If your area has a hot line you can call (like in Houston on the Toll Roads) to report road incidents then call ASAP so there's a change of getting the tailgater off the road (they could be under the influence of alcohol or drugs). I have a dash cam with both forward and read cameras that has GPS which records my location, speed and sound. In playback mode you see a map of the location where the incident occurred, direction traveled, date, time etc. This information can be provided to law enforcement should it become necessary.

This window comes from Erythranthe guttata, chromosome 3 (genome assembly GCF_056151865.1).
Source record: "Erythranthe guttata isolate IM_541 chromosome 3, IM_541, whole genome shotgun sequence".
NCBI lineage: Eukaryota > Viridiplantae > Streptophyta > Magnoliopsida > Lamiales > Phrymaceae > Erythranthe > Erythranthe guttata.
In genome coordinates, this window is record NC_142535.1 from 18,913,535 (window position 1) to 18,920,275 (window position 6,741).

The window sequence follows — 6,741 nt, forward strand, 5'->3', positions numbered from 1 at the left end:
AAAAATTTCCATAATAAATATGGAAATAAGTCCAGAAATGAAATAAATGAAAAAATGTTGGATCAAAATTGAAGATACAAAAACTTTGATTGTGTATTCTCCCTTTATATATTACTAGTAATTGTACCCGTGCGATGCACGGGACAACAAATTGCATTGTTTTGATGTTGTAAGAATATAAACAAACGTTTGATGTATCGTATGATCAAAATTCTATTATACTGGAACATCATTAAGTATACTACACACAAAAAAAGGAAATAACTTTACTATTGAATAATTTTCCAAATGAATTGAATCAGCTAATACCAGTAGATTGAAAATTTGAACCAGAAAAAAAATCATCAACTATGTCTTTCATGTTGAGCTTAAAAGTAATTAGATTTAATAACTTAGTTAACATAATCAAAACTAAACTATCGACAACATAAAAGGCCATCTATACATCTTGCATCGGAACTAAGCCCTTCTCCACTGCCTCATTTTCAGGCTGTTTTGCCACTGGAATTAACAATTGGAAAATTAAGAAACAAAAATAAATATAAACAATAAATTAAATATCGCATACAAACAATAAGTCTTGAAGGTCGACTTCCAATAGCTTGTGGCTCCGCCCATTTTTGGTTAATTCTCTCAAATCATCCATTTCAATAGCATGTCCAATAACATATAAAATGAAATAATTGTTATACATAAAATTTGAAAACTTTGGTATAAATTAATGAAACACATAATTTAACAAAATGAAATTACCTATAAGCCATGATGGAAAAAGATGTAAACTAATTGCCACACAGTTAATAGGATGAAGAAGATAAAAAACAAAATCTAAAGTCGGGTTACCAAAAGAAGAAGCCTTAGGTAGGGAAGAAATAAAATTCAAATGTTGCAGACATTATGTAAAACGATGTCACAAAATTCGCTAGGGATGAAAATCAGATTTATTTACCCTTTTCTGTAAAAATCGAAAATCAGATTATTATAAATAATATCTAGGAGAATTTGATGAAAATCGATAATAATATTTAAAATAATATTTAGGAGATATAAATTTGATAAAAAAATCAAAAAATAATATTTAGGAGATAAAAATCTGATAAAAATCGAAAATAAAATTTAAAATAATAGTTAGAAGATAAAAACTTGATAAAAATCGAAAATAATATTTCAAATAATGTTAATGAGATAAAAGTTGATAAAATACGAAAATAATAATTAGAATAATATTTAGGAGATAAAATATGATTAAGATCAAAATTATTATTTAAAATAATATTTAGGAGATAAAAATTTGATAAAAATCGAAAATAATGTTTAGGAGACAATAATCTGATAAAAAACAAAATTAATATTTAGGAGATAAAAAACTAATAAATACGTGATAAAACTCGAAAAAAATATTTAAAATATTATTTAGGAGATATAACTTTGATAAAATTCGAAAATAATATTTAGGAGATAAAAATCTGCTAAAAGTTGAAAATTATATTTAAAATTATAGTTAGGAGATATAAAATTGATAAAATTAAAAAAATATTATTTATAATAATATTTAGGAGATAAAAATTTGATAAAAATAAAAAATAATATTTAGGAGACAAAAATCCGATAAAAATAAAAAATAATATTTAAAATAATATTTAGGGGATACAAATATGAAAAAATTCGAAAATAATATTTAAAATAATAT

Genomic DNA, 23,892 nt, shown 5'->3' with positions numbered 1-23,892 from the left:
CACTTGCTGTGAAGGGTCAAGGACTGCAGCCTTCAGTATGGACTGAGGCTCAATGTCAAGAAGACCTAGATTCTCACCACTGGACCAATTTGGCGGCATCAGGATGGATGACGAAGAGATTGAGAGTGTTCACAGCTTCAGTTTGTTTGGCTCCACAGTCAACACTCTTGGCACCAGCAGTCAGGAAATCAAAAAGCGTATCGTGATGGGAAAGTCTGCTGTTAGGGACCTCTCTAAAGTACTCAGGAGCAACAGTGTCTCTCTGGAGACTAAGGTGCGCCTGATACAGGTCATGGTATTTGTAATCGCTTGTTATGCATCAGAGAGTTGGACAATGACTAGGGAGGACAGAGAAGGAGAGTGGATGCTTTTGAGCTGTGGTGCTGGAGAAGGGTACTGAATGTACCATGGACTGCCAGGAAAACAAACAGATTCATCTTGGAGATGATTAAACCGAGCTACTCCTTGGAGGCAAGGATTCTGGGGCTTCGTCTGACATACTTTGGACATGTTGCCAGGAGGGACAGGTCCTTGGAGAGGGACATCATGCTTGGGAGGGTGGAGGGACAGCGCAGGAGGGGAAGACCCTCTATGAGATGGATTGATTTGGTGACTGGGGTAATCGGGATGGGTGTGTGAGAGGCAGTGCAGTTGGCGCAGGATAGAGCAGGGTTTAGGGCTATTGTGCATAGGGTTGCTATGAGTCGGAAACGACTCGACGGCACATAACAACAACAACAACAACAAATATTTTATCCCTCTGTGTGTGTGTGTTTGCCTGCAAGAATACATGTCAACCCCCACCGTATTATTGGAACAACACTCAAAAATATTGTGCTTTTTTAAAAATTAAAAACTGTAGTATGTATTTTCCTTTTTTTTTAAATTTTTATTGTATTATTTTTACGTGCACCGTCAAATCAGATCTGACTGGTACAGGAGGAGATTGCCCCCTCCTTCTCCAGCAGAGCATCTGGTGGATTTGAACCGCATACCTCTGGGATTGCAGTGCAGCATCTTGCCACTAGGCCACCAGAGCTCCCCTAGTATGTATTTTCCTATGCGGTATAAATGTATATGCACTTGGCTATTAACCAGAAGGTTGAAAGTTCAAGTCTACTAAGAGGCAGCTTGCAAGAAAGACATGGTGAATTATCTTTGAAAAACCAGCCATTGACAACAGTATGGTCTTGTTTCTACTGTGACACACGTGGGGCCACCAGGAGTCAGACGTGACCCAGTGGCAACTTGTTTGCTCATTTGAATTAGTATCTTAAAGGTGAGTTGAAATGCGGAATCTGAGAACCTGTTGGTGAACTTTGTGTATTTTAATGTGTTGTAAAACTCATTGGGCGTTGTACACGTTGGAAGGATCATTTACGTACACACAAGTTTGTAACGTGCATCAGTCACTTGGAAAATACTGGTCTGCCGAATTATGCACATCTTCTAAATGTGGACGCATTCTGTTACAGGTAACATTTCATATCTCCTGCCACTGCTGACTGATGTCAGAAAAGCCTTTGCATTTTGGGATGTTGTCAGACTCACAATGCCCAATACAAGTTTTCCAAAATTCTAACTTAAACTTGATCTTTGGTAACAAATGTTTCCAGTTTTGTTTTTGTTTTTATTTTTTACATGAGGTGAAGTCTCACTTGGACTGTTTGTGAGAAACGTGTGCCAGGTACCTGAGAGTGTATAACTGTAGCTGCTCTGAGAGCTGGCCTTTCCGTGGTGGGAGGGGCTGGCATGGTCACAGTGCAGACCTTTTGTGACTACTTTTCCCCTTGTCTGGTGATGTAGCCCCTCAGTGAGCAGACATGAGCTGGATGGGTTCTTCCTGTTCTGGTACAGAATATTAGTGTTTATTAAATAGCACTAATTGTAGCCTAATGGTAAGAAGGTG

People can be real a**holes.
I'm glad I'm not one...
This guy must have been on his phone...
Also, as a bicyclist and motorcyclist, I've learned to swallow my pride, pull over at the first opportunity, and stay far away from aggressive drivers. It doesn't matter who's in the right, inertia always wins.
And if someone is actively trying to endanger me, you can bet that when I pull over I'm immediately placing a 911 call with a plate number and full description. "I think the driver is drunk, officer!" gets an immediate response.